I was recently contacted by a reader of my blog who asked me if I’d ever heard of a condition known as “pyroluria.”
As I did a bit of digging into the medical journals, I was surprised to see there really wasn’t much to go on. However, a standard Google search brought up a huge number of alternative health sites which claimed to have the cure.
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Some common questions about this condition include “is pyroluria real?”, “how do I get diagnosed for pyroluria?”, and “can pyroluria be cured or treated?”
Before you break out your credit card in paralysing fear and start buying expensive online tests and supplements, you need to arm yourself with the facts.
Pyroluria goes by a number of names and spellings and all are used interchangeably.
- Pyroluria (pyrroluria or pyrroleuria)
- Pyrole disease (pyrrole disease)
- Pyrole disorder (pyrrole disorder and pyrolle disorder)
- Kryptopyroluria (kryptopyrroluria)
- Mauve factor
- hemepyrole (hemepyrrole, hemopyrrole, hemopyrole)
Origin of the pyroluria hypothesis
Back in the 1960s, during the heyday of the psychedelic revolution, the originators of the pyroluria hypothesis (Hoffer and colleagues) figured that since the effects of LSD were similar to those with schizophrenia that perhaps they could derive some insights from “trippers.”
They looked for biomarkers in the urine of subjects on LSD, one of which was identified as kyrptopyrrole. They assumed that since kryptopyrrole is present in the urine of those taking LSD and those with schizophrenia, then it must be a factor in the development of a host of other mental and physical disturbances (mentioned below).
What is pyroluria?
Pyroluria promoters claim that it is a genetically-determined chemical imbalance associated with haemoglobin synthesis (the molecule that carries oxygen in your blood). People with the condition produce too much kryptopyrrole as a byproduct of haemoglobin production and it is excreted in the urine.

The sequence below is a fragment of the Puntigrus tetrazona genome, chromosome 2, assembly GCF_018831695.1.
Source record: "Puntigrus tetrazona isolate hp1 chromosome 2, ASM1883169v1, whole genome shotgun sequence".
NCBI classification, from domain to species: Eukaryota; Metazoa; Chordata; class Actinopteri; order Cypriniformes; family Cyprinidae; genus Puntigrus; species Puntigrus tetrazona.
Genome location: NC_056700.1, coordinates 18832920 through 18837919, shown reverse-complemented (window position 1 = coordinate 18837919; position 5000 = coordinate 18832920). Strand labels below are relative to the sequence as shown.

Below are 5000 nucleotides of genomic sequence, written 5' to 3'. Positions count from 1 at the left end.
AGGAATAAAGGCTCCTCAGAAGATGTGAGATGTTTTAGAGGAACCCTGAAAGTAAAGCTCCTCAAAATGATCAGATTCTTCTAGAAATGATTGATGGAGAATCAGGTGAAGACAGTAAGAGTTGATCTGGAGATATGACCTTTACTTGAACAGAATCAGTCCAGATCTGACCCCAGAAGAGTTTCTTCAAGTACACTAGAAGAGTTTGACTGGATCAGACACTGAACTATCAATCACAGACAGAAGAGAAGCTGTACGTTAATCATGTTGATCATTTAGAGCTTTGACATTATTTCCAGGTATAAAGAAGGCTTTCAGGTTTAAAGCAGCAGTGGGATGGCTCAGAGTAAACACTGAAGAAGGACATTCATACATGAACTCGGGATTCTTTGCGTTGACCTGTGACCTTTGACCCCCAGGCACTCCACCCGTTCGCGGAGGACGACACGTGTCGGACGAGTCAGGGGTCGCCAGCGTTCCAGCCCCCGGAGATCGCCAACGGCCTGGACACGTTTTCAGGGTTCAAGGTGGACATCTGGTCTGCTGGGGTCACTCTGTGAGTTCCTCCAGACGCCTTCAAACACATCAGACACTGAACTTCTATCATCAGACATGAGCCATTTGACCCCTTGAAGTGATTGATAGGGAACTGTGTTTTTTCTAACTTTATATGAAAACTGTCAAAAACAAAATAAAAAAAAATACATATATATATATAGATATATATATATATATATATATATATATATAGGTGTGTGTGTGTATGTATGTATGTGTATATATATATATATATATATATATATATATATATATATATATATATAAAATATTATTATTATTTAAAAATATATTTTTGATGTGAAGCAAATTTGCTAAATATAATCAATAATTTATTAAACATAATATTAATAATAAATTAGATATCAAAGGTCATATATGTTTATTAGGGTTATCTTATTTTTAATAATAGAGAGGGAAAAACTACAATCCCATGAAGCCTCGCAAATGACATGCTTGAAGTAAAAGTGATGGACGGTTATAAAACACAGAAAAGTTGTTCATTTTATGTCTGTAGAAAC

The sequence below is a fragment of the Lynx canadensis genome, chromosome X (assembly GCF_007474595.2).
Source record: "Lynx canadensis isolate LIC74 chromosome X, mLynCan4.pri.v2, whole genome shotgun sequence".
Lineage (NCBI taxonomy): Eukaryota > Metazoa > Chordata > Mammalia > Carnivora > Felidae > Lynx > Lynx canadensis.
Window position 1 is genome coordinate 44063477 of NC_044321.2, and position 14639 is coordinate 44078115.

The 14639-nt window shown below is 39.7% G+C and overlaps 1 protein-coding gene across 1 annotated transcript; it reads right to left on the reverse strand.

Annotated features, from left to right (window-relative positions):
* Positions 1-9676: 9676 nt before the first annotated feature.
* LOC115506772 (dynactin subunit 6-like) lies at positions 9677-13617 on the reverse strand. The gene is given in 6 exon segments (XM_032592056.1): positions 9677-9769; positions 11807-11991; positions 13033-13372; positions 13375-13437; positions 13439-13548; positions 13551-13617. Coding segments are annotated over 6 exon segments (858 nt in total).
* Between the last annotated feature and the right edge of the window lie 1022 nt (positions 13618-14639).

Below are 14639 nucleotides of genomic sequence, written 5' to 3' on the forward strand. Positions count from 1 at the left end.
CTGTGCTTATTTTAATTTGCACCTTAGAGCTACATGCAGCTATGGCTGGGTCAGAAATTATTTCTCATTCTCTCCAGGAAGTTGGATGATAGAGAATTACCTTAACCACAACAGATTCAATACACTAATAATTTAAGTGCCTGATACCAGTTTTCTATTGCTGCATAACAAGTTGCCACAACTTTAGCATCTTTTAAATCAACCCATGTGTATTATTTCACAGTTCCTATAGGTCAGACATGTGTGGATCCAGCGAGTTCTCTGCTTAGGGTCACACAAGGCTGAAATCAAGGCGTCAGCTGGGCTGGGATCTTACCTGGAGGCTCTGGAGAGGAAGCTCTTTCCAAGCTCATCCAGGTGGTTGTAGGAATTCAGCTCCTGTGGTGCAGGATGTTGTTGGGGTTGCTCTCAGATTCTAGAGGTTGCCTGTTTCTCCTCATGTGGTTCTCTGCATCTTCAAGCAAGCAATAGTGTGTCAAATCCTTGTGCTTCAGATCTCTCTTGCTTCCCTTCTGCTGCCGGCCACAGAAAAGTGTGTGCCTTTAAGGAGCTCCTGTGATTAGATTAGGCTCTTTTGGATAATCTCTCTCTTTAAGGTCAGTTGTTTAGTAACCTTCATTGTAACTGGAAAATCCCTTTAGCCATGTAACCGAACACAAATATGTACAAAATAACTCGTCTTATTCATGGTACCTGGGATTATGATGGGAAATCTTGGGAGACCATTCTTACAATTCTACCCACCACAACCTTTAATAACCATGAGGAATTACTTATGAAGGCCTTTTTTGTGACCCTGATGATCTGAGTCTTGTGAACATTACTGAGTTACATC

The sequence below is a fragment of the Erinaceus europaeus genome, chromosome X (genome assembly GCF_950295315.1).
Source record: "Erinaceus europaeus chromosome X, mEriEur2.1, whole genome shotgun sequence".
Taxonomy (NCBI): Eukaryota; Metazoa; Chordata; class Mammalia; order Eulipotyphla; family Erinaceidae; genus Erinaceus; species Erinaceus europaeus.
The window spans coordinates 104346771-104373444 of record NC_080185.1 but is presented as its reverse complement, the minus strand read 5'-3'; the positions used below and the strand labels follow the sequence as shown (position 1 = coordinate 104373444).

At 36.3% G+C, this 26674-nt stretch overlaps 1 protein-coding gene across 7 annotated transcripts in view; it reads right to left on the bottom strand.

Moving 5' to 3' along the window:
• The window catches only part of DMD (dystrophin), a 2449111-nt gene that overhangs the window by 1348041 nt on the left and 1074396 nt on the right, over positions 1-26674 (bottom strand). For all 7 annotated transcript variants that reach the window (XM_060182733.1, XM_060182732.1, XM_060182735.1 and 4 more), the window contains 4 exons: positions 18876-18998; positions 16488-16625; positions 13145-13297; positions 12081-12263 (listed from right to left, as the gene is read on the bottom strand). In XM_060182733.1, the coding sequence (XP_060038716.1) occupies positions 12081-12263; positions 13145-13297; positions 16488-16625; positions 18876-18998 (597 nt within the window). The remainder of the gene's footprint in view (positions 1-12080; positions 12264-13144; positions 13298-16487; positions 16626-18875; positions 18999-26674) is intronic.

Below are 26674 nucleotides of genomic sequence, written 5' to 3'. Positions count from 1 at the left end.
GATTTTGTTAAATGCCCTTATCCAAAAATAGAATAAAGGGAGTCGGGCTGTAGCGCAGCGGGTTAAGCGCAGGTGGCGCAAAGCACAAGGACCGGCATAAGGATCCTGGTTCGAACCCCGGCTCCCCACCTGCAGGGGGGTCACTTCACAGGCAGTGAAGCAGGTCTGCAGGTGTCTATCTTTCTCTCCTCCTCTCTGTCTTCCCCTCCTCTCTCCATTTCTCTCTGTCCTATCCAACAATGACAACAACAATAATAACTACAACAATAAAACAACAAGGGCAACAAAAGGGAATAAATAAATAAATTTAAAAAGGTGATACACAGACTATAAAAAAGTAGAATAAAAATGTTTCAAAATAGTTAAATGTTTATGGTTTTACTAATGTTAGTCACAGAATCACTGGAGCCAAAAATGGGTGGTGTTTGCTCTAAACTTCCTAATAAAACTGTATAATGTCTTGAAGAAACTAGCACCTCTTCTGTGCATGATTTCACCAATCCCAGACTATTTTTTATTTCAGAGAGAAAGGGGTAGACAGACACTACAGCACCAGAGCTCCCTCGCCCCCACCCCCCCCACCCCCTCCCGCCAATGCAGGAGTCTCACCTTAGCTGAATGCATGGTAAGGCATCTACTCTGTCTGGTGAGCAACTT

Proponents suggest that this excess kryptopyrrole binds vitamin B6 and zinc, renders them unavailable for their usual biological roles, and then excretes them through the urine as pyrroles.
Accordingly, sufferers may exhibit signs of vitamin B6 and zinc deficiency which could possibly account for symptoms like depression, anxiety, mood swings, nervousness, and a litany of other suggested ills.
Aside from those listed above, I’ve highlighted a number of other symptoms I found listed across a variety of websites.
However, I think it’s important to exercise caution when “diagnosing” yourself given that these symptoms are all quite vague, ambiguous, and nondescript, and could be attributed to virtually any serious illness.
- abdominal pain
- abnormal body fat distribution
- anxiety, nervous exhaustion
- argumentative and/or angry demeanor, mood swings
- cold hands and feet
- difficulty remembering dreams
- frequent colds, fevers, chills, ear infections as a child
- hypersensitivity to loud noises
- male impotence
- cloudy thinking, poor memory
- drug and alcohol intolerance
- lack of regular menstrual cycles
- morning nausea
- pale skin, poor tanning, sun burn easily
- poor morning appetite, tendency to skip breakfast
- preference for spicy or heavily flavoured foods
- significant growth after 16 years of age
- sensitivity to bright light
- unusual breath and body odour
Pyroluria associated conditions
Similar to the host of symptoms listed above, proponents of pyroluria disease suggest it is associated with numerous other health conditions. But all are unclear about whether or not pyroluria causes these conditions or if these conditions cause pyroluria (the chicken or the egg conundrum).
- Autism, Aspergers, Down syndrome, learning difficulties
- Depression, manic depression, bipolar disorder, schizophrenia
- Alcohol/substance abuse
- Criminal behaviour/violent offences
- Lung cancer
- Tourette’s syndrome
Is pyroluria a real disorder?
I don’t think there’s any question that pyrroles exist. And yes, pyrroles can be found in the urine. The symptoms people experience are also likely real, but whether or not these symptoms are a cause and effect result of excess pyrroles in the urine is yet to be proven.